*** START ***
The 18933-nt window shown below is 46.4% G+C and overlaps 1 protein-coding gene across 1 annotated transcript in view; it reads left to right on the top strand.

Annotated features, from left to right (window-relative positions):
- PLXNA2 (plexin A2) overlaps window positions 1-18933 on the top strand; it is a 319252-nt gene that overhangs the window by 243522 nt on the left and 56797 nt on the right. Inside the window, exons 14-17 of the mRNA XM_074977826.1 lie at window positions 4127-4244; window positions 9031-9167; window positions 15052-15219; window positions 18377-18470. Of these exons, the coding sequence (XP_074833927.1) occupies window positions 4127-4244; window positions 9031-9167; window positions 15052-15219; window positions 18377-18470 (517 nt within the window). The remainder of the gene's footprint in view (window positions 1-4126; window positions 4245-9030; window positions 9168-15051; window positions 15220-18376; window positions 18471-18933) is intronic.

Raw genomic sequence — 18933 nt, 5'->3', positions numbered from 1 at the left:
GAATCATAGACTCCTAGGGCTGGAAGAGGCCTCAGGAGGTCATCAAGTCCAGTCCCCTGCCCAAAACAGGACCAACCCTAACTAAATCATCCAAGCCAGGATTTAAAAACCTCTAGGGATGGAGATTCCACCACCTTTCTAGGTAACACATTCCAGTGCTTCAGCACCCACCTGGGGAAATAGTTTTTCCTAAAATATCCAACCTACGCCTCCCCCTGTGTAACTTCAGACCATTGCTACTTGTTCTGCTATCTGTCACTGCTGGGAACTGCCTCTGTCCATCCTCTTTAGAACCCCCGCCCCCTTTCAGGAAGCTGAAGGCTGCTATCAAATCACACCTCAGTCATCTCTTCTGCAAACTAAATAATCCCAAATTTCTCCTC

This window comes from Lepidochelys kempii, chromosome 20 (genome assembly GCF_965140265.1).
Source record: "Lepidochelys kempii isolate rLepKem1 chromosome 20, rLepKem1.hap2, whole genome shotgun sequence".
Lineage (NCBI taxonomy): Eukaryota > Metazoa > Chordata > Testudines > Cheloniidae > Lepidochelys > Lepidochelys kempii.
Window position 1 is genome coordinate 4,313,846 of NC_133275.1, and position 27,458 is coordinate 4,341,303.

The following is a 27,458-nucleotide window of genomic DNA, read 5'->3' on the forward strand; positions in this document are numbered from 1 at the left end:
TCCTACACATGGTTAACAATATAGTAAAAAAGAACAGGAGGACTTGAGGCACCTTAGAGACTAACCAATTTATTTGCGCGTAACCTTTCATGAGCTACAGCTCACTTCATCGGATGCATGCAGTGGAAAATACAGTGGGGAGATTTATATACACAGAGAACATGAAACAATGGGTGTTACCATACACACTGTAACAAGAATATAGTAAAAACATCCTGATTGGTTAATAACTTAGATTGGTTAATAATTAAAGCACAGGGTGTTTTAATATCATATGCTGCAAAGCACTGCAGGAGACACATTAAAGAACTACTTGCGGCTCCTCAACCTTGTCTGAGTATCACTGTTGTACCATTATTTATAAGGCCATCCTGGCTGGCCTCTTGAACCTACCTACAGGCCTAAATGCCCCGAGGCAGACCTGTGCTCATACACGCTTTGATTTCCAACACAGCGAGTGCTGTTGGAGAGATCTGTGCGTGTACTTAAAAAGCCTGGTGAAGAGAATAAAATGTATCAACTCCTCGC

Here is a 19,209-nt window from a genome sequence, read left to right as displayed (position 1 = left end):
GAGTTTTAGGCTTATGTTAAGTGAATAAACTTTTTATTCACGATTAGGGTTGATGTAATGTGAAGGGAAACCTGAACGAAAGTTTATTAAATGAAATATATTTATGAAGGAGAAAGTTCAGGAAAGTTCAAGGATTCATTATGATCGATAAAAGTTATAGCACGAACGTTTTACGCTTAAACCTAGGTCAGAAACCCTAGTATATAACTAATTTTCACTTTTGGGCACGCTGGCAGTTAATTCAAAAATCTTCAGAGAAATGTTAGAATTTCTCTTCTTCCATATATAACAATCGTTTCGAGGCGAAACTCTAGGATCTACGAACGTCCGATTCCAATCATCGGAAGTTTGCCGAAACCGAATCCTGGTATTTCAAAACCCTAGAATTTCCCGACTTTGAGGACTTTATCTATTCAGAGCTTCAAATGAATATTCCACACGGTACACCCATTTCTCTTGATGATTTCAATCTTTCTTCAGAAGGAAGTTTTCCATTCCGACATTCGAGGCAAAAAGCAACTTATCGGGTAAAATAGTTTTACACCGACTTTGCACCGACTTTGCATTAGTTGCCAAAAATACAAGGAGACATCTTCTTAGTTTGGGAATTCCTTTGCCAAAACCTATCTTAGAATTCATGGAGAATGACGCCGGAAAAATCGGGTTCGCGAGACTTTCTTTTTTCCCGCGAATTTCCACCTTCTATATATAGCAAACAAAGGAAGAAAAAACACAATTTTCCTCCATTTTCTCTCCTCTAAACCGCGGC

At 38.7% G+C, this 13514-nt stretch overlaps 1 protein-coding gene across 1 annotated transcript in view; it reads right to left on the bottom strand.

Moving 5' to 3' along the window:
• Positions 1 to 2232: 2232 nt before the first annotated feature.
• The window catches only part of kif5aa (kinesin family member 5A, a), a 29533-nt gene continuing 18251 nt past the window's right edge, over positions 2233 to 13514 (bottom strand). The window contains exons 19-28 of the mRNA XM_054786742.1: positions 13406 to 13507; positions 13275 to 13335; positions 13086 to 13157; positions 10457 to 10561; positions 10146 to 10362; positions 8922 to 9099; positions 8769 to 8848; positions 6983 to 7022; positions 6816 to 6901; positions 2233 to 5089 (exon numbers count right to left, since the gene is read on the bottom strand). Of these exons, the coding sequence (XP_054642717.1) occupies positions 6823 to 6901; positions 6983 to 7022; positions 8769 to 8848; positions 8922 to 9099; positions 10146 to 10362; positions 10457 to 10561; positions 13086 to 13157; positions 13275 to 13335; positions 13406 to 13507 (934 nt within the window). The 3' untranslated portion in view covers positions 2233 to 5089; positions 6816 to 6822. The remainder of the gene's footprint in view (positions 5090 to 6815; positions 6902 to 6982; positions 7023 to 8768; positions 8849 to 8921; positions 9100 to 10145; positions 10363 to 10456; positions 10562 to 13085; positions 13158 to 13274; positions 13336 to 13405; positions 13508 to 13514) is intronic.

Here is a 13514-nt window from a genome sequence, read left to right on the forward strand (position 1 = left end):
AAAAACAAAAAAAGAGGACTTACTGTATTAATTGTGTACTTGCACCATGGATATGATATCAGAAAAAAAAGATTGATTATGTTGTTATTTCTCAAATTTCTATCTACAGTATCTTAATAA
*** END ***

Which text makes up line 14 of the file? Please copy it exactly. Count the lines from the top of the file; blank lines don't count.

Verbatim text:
At 38.7% G+C, this 13514-nt stretch overlaps 1 protein-coding gene across 1 annotated transcript in view; it reads right to left on the bottom strand.